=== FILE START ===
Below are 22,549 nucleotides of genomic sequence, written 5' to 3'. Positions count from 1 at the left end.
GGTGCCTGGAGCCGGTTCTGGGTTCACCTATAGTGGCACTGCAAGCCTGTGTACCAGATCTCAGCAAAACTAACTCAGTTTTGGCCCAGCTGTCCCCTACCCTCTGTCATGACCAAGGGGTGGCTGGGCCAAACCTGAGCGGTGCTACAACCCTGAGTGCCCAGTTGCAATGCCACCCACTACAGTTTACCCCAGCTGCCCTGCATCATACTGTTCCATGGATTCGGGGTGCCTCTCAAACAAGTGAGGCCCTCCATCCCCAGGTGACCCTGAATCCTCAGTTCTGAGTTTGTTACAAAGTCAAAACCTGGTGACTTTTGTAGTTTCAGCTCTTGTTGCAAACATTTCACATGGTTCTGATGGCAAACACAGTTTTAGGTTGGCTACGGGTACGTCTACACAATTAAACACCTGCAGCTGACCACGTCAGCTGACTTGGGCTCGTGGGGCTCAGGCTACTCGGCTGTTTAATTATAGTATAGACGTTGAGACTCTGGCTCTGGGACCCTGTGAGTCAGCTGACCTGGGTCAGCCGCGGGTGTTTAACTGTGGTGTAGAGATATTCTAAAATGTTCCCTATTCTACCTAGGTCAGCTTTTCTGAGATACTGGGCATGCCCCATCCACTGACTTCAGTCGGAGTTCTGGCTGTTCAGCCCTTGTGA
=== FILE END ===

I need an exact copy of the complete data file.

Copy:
Below are 22,549 nucleotides of genomic sequence, written 5' to 3'. Positions count from 1 at the left end.
GGTGCCTGGAGCCGGTTCTGGGTTCACCTATAGTGGCACTGCAAGCCTGTGTACCAGATCTCAGCAAAACTAACTCAGTTTTGGCCCAGCTGTCCCCTACCCTCTGTCATGACCAAGGGGTGGCTGGGCCAAACCTGAGCGGTGCTACAACCCTGAGTGCCCAGTTGCAATGCCACCCACTACAGTTTACCCCAGCTGCCCTGCATCATACTGTTCCATGGATTCGGGGTGCCTCTCAAACAAGTGAGGCCCTCCATCCCCAGGTGACCCTGAATCCTCAGTTCTGAGTTTGTTACAAAGTCAAAACCTGGTGACTTTTGTAGTTTCAGCTCTTGTTGCAAACATTTCACATGGTTCTGATGGCAAACACAGTTTTAGGTTGGCTACGGGTACGTCTACACAATTAAACACCTGCAGCTGACCACGTCAGCTGACTTGGGCTCGTGGGGCTCAGGCTACTCGGCTGTTTAATTATAGTATAGACGTTGAGACTCTGGCTCTGGGACCCTGTGAGTCAGCTGACCTGGGTCAGCCGCGGGTGTTTAACTGTGGTGTAGAGATATTCTAAAATGTTCCCTATTCTACCTAGGTCAGCTTTTCTGAGATACTGGGCATGCCCCATCCACTGACTTCAGTCGGAGTTCTGGCTGTTCAGCCCTTGTGA